The appellant contends the going concern value of Moulded Products was erroneously fixed at $900,000.


It is uncontested that the District Court used the proper measure of valuation. In reorganization proceedings, the test of the fair value of the debtor's property is the earning power of the corporation as a going concern. Consolidated Rock Products Co. v. DuBois, supra 312 U.S. at 525, 61 S.Ct. 675. The debtor is insolvent if the aggregate amount of its property, as measured by its going concern value is insufficient to pay its debts. In re Muskegon Motor Specialities, 366 F.2d 522, 526 (6th Cir. 1966). The District Court found that Moulded Products was insolvent on July 6, 1971, when it filed its petition for reorganization and, on October 12, 1972, when the finding of insolvency was made, since on both dates its liabilities exceeded its going concern value of $900,000.5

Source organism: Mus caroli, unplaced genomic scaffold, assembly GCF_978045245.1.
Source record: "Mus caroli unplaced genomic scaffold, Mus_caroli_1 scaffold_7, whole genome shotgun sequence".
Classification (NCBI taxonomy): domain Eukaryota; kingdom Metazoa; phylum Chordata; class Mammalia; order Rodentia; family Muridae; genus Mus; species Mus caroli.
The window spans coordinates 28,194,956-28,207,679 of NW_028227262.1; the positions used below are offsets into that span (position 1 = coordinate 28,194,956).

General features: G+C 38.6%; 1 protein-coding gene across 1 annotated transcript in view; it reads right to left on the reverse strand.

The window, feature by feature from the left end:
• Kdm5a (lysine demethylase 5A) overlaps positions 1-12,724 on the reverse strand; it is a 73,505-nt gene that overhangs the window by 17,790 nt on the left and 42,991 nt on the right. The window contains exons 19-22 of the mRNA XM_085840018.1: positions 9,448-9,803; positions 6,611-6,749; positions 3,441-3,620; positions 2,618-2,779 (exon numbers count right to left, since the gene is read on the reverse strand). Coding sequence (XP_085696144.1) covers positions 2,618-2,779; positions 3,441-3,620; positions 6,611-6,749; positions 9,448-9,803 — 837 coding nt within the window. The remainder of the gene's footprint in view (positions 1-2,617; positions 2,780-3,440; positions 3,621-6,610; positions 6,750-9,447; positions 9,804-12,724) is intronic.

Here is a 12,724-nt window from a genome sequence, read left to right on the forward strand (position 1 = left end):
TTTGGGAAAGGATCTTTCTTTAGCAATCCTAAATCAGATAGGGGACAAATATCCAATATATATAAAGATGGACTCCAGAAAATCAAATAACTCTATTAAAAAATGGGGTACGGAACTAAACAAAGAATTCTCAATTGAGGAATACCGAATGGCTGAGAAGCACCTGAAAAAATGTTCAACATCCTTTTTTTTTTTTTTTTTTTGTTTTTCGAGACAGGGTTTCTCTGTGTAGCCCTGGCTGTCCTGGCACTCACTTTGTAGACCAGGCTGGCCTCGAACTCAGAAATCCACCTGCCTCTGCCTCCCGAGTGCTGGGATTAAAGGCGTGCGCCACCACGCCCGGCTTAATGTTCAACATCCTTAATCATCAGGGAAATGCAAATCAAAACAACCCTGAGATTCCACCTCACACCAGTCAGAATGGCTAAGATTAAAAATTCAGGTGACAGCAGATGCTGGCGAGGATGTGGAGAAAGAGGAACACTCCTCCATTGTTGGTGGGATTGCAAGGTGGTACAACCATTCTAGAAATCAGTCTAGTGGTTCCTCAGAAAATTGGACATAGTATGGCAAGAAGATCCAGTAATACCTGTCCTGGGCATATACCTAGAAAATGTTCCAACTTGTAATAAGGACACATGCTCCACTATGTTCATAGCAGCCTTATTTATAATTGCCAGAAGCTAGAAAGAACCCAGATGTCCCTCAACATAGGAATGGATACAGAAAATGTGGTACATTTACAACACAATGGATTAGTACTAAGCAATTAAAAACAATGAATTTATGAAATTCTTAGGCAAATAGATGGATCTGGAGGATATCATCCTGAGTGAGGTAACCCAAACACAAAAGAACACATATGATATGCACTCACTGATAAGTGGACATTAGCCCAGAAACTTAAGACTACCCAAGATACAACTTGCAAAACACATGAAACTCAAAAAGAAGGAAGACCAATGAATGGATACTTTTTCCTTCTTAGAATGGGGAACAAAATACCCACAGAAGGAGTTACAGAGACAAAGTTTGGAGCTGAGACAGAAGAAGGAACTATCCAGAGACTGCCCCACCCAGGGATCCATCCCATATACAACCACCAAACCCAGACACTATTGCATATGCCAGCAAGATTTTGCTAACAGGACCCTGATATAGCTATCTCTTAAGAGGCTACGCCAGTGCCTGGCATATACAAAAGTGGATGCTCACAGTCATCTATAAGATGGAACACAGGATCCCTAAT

A determination by the District Court of valuation is a finding of fact and will not be reversed on appeal unless clearly erroneous. Dudley v. Mealey, 147 F.2d 268 (2nd Cir. 1945), cert. denied, 325 U.S. 873, 65 S.Ct. 1415, 89 L.Ed. 1991 (1945). However, the United States Supreme Court in Protective Committee for Independent Stockholders of TMT Trailer Ferry v. Anderson, 390 U.S. 414, 88 S.Ct. 1157, 20 L.Ed.2d 1 (1968), emphasized that if the District Court does not use the proper measure of future earnings, its valuation cannot stand even though the valuation could not be said to be clearly erroneous. The Committee contends that the District Court employed an improper measure of future earnings by using an earnings figure from which estimated interest payments had been deducted. The Committee contends that the amount of interest payments which will be made by the reorganized corporation is a highly speculative figure. Whether the corporation will be financed by equity investment or by loans under reorganization is an "arbitrary management decision," and the trustee, if he desires, can greatly affect the going concern value by his choice of financing, if the earnings figure used to compute this value is reduced by the amount of estimated interest payments. Therefore, the Committee argues that the use of an earnings figure before deduction of interest payments is the only fair method of valuation.